Medical nutrition therapy is a critical part of managing and preventing type 2 diabetes (T2D), explains Simin Liu, MD, ScD. “Much research, including our own, has been conducted on the role of carbohydrates in diabetes, but less is known about the role of dietary protein,” Dr. Liu says. “In recent years, intake of animal protein has been associated with an increased risk for T2D, but research on plant protein is scarce and findings were not consistent. Therefore, we conducted a comprehensive and systematic assessment of protein food sources in relation to T2D, focusing on the role of replacing animal proteins with plant proteins. We also examined the role of mediating biomarkers to help understand the mechanistic pathways by which sources of protein may affect diabetes risk.”

For a study published in Diabetes Care, Dr. Liu and colleagues conducted analyses in two large and high-quality prospective cohorts, the Women’s Health Initiative (WHI) of 108,681 postmenopausal women in the United States, and the UK Biobank of 34,616 adults in the UK, all free of diabetes at baseline. “We investigated the role of different animal and plant-based protein sources in the incidence of T2D in both cohorts, evaluated the links between substituting different sources of protein with the incidence of T2D in both cohorts, and lastly, examined which biomarkers may explain the association of substituting plant for animal protein,” Dr. Liu notes. “The protein sources we examined included red meat, processed meat, poultry, high omega-3 seafood, low omega-3 seafood, cheese, yogurt, milk, and eggs as the animal sources, and legumes, nuts, and whole grains as the plant sources.”

Replacing Animal Protein With Plant Protein Helped Reduce T2D

The study team found that animal proteins, particularly red meat, processed meat, poultry, and eggs, were linked with an increased risk for T2D, and that plant protein, particularly whole grains and nuts, were correlated with a decreased risk for T2D in both cohorts of women and men in the US and UK. The substitution analysis also showed that replacing animal protein sources with any type of plant protein source reduced T2D risk in both cohorts.

“Our findings are in line with previous research on protein sources and diabetes prevention, as well as with plant based dietary patterns frequently recommended by diabetes and cardiovascular disease clinical practice guidelines,” Dr. Liu says. “For endocrinologists with patients who consume high amounts of animal proteins, particularly red and processed meats, having them replace some of these animal proteins with plant proteins may be beneficial for those at risk for T2D.”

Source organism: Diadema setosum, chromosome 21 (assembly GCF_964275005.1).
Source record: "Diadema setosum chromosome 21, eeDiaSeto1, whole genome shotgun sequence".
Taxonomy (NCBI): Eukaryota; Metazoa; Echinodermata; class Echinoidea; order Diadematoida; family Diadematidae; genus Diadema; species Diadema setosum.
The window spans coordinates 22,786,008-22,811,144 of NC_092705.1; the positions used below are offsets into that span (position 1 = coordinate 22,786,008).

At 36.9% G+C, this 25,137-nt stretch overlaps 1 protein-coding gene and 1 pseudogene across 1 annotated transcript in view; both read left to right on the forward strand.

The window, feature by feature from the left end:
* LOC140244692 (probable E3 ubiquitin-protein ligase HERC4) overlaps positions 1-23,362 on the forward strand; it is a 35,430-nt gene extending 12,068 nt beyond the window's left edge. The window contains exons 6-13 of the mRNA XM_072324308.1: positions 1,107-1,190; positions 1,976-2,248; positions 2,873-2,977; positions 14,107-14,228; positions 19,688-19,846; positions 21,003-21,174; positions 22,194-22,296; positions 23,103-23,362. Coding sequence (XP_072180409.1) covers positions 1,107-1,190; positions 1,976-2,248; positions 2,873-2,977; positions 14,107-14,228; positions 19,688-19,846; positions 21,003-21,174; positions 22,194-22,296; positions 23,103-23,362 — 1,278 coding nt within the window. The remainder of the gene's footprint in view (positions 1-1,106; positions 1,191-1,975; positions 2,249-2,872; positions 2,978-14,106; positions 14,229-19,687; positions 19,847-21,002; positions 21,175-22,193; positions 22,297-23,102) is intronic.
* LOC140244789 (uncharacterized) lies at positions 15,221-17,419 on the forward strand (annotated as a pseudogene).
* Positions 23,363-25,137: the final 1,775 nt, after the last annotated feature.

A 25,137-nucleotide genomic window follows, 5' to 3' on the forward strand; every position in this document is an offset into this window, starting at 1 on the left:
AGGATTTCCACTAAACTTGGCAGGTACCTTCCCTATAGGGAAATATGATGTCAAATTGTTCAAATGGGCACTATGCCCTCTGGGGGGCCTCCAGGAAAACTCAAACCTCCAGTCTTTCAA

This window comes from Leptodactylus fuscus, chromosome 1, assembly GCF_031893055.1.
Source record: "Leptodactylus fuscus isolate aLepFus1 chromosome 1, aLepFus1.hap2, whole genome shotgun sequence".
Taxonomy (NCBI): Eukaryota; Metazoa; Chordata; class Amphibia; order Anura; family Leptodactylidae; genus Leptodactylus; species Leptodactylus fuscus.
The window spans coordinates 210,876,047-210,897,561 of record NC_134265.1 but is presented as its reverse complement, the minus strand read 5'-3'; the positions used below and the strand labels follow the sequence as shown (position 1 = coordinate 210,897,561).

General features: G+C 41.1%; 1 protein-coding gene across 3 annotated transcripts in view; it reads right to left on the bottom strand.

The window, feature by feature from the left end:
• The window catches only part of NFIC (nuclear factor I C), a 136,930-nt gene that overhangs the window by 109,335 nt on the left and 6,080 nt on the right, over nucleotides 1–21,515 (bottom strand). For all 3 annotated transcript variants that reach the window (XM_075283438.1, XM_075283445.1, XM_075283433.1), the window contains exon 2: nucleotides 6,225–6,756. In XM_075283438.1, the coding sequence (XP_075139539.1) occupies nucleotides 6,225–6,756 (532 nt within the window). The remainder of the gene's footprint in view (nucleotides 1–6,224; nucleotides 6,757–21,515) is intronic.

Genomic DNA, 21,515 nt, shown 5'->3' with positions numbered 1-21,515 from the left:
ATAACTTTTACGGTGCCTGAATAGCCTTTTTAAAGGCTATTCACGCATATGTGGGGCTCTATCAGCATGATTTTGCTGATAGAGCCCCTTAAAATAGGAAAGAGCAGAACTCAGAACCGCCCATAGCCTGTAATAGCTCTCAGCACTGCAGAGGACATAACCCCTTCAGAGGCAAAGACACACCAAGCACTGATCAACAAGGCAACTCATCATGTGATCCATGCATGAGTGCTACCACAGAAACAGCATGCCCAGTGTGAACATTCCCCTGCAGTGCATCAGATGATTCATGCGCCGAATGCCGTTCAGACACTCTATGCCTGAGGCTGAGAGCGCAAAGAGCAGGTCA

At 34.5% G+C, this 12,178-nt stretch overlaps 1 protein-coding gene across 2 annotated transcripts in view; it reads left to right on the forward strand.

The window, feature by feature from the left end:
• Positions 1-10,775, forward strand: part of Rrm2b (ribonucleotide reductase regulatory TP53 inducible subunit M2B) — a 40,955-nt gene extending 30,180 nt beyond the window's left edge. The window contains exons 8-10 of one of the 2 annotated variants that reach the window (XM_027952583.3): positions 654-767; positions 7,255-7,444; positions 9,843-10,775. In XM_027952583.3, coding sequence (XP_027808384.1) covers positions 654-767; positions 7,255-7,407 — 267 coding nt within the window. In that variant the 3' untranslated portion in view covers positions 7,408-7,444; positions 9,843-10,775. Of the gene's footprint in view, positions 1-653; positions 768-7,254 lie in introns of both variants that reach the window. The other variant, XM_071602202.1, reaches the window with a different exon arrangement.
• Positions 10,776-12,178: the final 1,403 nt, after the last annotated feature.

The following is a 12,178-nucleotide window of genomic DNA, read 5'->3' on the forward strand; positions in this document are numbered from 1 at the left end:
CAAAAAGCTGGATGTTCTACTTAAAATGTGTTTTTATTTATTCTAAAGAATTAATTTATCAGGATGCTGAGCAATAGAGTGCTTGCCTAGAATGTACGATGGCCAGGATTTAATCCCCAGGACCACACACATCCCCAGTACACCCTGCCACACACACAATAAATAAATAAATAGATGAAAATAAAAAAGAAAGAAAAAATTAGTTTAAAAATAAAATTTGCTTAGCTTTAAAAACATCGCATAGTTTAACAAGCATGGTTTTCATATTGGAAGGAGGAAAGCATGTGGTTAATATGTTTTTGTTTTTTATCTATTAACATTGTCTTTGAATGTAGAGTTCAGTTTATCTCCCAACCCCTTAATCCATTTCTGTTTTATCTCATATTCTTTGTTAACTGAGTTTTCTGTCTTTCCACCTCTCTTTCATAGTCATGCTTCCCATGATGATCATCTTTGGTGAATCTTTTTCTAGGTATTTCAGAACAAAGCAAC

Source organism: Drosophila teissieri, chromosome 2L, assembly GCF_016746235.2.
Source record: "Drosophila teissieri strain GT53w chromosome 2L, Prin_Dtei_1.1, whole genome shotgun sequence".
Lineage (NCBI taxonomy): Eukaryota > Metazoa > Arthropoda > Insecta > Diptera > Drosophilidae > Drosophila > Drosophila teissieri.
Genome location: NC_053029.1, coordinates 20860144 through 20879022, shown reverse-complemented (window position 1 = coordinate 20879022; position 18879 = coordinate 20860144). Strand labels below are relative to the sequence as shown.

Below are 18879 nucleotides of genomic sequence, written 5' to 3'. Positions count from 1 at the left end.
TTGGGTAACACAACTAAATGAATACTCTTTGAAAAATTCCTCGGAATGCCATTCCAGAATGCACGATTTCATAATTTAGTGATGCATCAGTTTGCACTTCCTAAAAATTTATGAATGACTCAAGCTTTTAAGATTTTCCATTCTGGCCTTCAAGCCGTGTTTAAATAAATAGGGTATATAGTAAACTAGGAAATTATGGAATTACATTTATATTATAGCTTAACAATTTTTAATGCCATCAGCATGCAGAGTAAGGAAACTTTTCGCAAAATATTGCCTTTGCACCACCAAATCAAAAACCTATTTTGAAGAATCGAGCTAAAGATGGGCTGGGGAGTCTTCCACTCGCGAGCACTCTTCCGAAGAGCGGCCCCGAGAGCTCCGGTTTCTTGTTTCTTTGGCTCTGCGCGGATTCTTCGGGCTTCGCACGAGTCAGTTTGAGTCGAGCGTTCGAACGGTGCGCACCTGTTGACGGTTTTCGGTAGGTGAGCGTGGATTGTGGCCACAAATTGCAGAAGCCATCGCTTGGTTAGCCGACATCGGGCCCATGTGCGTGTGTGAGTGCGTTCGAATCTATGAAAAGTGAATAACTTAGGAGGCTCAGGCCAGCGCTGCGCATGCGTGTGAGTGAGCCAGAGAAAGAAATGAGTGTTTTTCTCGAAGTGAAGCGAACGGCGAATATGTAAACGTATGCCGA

Red Meat Consumption Can Impact Inflammation

One of the key takeaways from this study, Dr. Liu points out, is that replacing 5% energy from animal protein with plant protein was linked with a decreased risk for T2D and that this relationship was mediated by inflammation biomarkers, particularly high-sensitivity C-reactive protein (Table). “This is supported by research on the gut microbiota and dietary factors, such as red meat or whole grain intake, which can impact inflammation and endothelial dysfunction and, therefore, the risk for cardiometabolic diseases,” he says. “We also found that the mediating effects of the biomarkers decreased after we adjusted for BMI. This is not surprising, as previous research has shown mediating and confounding roles of BMI and adiposity in relation to adipose tissue derived cytokines in metabolic diseases.”

More attention should be placed on dietary protein sources in the prevention of T2D, according to Dr. Liu. “We hope that physicians and endocrinologists will realize the benefits of replacing some animal protein sources with plant protein sources in diets of their patients who are at risk for developing T2D. In addition, as some endocrinologists may not have time to thoroughly review diet with their patients, they should consider referring them to a registered dietitian for nutritional counseling.”

Dr. Liu and colleagues would like to see data from additional large, high-quality, prospective studies of diverse populations, particularly in low- and middle-income countries where diabetes and obesity are in a pandemic state. “Since our findings also showed that replacing red and processed meat with plant protein sources yielded the most benefit, we need to explore further if replacing other animal protein sources (dairy and seafood) with plant protein sources would be useful, particularly in different populations,” Dr. Liu says.